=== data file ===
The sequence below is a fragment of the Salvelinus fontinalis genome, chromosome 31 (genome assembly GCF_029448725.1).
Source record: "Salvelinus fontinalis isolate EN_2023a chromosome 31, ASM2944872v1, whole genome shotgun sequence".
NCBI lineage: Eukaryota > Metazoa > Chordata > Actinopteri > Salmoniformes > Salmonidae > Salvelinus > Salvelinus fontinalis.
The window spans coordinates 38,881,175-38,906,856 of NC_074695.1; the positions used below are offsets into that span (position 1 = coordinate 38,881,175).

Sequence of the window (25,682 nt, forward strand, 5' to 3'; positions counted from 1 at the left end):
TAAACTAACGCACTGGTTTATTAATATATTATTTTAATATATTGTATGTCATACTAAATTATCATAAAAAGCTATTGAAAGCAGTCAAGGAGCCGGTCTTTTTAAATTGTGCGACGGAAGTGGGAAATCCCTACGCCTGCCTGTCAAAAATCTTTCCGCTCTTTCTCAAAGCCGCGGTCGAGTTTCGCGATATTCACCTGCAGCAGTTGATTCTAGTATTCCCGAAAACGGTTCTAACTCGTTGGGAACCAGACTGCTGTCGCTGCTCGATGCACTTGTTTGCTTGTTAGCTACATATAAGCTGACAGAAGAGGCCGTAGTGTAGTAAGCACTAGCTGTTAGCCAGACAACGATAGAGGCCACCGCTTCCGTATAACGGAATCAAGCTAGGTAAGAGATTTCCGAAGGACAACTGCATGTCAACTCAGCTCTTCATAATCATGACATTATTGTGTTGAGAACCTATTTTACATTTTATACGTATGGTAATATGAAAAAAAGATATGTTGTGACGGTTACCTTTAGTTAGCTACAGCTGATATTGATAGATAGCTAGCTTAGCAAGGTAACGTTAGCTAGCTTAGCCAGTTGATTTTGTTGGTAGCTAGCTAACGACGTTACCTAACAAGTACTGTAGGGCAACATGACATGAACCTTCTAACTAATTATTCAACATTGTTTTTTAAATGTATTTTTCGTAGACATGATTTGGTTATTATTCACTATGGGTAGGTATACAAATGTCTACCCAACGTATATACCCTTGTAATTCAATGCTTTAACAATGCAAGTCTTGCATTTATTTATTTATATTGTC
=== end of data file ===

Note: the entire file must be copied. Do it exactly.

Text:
The sequence below is a fragment of the Salvelinus fontinalis genome, chromosome 31 (genome assembly GCF_029448725.1).
Source record: "Salvelinus fontinalis isolate EN_2023a chromosome 31, ASM2944872v1, whole genome shotgun sequence".
NCBI lineage: Eukaryota > Metazoa > Chordata > Actinopteri > Salmoniformes > Salmonidae > Salvelinus > Salvelinus fontinalis.
The window spans coordinates 38,881,175-38,906,856 of NC_074695.1; the positions used below are offsets into that span (position 1 = coordinate 38,881,175).

Sequence of the window (25,682 nt, forward strand, 5' to 3'; positions counted from 1 at the left end):
TAAACTAACGCACTGGTTTATTAATATATTATTTTAATATATTGTATGTCATACTAAATTATCATAAAAAGCTATTGAAAGCAGTCAAGGAGCCGGTCTTTTTAAATTGTGCGACGGAAGTGGGAAATCCCTACGCCTGCCTGTCAAAAATCTTTCCGCTCTTTCTCAAAGCCGCGGTCGAGTTTCGCGATATTCACCTGCAGCAGTTGATTCTAGTATTCCCGAAAACGGTTCTAACTCGTTGGGAACCAGACTGCTGTCGCTGCTCGATGCACTTGTTTGCTTGTTAGCTACATATAAGCTGACAGAAGAGGCCGTAGTGTAGTAAGCACTAGCTGTTAGCCAGACAACGATAGAGGCCACCGCTTCCGTATAACGGAATCAAGCTAGGTAAGAGATTTCCGAAGGACAACTGCATGTCAACTCAGCTCTTCATAATCATGACATTATTGTGTTGAGAACCTATTTTACATTTTATACGTATGGTAATATGAAAAAAAGATATGTTGTGACGGTTACCTTTAGTTAGCTACAGCTGATATTGATAGATAGCTAGCTTAGCAAGGTAACGTTAGCTAGCTTAGCCAGTTGATTTTGTTGGTAGCTAGCTAACGACGTTACCTAACAAGTACTGTAGGGCAACATGACATGAACCTTCTAACTAATTATTCAACATTGTTTTTTAAATGTATTTTTCGTAGACATGATTTGGTTATTATTCACTATGGGTAGGTATACAAATGTCTACCCAACGTATATACCCTTGTAATTCAATGCTTTAACAATGCAAGTCTTGCATTTATTTATTTATATTGTC